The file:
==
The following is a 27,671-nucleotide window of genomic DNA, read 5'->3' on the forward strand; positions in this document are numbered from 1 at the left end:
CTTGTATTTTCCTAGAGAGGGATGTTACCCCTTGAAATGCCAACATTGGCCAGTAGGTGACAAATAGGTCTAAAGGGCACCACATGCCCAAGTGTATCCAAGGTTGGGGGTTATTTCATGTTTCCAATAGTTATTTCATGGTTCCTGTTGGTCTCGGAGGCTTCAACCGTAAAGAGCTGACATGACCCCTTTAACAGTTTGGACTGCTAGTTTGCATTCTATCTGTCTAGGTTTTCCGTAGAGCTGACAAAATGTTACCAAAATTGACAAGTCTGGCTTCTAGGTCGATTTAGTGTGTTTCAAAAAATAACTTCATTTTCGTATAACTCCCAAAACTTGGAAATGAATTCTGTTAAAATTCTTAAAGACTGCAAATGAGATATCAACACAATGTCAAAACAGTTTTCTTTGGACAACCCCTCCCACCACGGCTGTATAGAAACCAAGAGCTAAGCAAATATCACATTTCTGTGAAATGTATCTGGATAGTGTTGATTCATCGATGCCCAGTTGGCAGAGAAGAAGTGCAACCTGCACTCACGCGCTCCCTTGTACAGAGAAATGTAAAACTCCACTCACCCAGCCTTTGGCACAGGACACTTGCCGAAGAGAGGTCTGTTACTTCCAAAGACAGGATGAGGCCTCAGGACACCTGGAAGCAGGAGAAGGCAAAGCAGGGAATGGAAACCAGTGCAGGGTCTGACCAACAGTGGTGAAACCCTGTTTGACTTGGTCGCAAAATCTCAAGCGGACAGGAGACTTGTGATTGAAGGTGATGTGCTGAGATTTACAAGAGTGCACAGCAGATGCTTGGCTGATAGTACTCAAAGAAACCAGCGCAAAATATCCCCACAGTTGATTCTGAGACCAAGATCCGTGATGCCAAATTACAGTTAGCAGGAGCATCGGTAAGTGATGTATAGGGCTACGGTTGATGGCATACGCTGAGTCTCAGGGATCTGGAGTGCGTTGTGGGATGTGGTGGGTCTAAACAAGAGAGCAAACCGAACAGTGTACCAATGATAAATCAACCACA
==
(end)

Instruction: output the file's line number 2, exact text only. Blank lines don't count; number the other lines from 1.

CTTGTATTTTCCTAGAGAGGGATGTTACCCCTTGAAATGCCAACATTGGCCAGTAGGTGACAAATAGGTCTAAAGGGCACCACATGCCCAAGTGTATCCAAGGTTGGGGGTTATTTCATGTTTCCAATAGTTATTTCATGGTTCCTGTTGGTCTCGGAGGCTTCAACCGTAAAGAGCTGACATGACCCCTTTAACAGTTTGGACTGCTAGTTTGCATTCTATCTGTCTAGGTTTTCCGTAGAGCTGACAAAATGTTACCAAAATTGACAAGTCTGGCTTCTAGGTCGATTTAGTGTGTTTCAAAAAATAACTTCATTTTCGTATAACTCCCAAAACTTGGAAATGAATTCTGTTAAAATTCTTAAAGACTGCAAATGAGATATCAACACAATGTCAAAACAGTTTTCTTTGGACAACCCCTCCCACCACGGCTGTATAGAAACCAAGAGCTAAGCAAATATCACATTTCTGTGAAATGTATCTGGATAGTGTTGATTCATCGATGCCCAGTTGGCAGAGAAGAAGTGCAACCTGCACTCACGCGCTCCCTTGTACAGAGAAATGTAAAACTCCACTCACCCAGCCTTTGGCACAGGACACTTGCCGAAGAGAGGTCTGTTACTTCCAAAGACAGGATGAGGCCTCAGGACACCTGGAAGCAGGAGAAGGCAAAGCAGGGAATGGAAACCAGTGCAGGGTCTGACCAACAGTGGTGAAACCCTGTTTGACTTGGTCGCAAAATCTCAAGCGGACAGGAGACTTGTGATTGAAGGTGATGTGCTGAGATTTACAAGAGTGCACAGCAGATGCTTGGCTGATAGTACTCAAAGAAACCAGCGCAAAATATCCCCACAGTTGATTCTGAGACCAAGATCCGTGATGCCAAATTACAGTTAGCAGGAGCATCGGTAAGTGATGTATAGGGCTACGGTTGATGGCATACGCTGAGTCTCAGGGATCTGGAGTGCGTTGTGGGATGTGGTGGGTCTAAACAAGAGAGCAAACCGAACAGTGTACCAATGATAAATCAACCACA